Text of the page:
ICL-based mid-infrared carbon dioxide sensor system for deep-sea natural gas hydrate exploration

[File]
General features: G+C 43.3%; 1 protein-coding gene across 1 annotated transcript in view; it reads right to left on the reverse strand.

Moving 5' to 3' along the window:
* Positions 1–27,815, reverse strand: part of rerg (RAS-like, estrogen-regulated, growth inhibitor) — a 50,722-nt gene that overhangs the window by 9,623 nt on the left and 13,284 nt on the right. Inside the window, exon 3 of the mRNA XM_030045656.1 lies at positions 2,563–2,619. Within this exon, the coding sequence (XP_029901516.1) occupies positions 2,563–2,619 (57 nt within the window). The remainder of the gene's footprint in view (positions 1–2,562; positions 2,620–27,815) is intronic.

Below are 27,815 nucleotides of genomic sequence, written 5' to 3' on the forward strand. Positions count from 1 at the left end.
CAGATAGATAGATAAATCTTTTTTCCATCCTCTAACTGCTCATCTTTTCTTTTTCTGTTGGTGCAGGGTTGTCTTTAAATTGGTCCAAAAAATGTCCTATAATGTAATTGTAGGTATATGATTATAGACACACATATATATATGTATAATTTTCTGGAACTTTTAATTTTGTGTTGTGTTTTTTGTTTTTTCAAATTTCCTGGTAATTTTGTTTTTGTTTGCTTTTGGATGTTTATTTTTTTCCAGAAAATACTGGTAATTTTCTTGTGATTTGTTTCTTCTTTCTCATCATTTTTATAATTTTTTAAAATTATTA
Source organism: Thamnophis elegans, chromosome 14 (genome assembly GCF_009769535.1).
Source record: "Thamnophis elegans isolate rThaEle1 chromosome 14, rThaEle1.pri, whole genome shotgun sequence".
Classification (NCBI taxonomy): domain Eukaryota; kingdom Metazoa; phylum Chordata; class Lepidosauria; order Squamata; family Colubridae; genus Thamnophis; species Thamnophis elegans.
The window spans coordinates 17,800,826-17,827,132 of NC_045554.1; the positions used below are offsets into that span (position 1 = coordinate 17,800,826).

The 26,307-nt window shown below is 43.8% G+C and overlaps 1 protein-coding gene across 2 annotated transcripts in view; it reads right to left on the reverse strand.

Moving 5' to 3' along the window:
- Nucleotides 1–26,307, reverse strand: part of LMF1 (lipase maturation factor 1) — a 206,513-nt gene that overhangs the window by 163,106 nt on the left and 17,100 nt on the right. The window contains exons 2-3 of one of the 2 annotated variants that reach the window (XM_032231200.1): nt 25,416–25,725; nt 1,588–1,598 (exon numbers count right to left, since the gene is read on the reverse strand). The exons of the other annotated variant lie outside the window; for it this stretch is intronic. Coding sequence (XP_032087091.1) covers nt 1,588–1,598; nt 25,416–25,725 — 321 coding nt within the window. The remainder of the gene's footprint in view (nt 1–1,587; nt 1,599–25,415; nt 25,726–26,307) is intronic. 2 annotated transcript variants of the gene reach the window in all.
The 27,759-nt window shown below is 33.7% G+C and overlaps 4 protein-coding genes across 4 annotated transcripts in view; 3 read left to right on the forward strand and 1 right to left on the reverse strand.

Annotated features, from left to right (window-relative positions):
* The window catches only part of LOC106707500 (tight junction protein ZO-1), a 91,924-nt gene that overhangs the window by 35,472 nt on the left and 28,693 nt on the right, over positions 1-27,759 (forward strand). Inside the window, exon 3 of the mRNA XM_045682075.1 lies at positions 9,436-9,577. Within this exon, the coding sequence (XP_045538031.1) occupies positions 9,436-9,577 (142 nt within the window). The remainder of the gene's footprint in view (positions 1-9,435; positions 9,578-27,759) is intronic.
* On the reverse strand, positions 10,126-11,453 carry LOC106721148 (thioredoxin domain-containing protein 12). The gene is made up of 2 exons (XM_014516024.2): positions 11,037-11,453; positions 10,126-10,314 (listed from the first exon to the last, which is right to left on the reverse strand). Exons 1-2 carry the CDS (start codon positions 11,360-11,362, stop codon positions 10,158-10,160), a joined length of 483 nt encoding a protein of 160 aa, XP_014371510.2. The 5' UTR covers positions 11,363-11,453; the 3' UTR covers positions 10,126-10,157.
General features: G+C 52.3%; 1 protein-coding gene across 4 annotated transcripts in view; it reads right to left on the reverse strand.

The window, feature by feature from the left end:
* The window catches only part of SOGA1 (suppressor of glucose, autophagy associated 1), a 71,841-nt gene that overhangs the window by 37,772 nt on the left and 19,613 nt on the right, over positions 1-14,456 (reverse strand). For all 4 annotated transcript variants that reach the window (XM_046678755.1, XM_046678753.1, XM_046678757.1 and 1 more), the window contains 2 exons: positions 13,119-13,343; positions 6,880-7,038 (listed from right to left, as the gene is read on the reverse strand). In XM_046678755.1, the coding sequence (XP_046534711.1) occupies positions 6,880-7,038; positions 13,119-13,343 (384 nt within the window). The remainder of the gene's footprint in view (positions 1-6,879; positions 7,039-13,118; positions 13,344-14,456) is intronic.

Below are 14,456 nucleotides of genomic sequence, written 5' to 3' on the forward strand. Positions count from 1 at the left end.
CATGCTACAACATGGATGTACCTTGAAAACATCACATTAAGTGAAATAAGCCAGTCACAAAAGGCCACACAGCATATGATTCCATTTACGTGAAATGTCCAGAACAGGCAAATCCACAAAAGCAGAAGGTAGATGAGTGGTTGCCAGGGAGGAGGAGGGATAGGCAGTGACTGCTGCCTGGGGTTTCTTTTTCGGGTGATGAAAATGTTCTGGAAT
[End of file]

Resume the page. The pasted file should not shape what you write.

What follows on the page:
For deep-sea natural gas hydrate exploration, highly sensitive detection of the dissolved gas in seawater near the seabed is significant because it requires the sensor system to be small in size, low in power consumption, and high in sensitivity. A mid-infrared sensor system was developed to detect dissolved carbon dioxide (CO2) in sea-water, while employing a 4319 nm continuous-wave interband cascade laser (ICL) and a multi-pass gas cell (MPGC) with a 29.8 m optical path length. A compact rectilinear optical structure was proposed by using the free-space-emitting ICL and tunable laser absorption spectroscopy (TLAS). This leads to a minimized sensor size and a simple optical alignment for deep-sea operation. A strong CO2 absorption line, located at 2315.19 cm−1 and a weak 2315.28 cm−1 line and at a low pressure of 40 Torr, was targeted for low- and high-concentration CO2 detection within a concentration range of 0-1000 parts per billion by volume (ppbv) and 0-40 parts per million by volume (ppmv), respectively. The limit of detection (LoD) was assessed to be 0.72 ppbv at an averaging time of 2 s, and the response time was measured to be ~30 s at a flow rate of ~180 standard cubic centimeters per minute (sccm). Deployment of the CO2 sensor combined with a gas-liquid separator was carried out for the CO2 detection in the gas extracted from water, which validated the reported sensor system’s potential application for deep-sea natural gas hydrate exploration.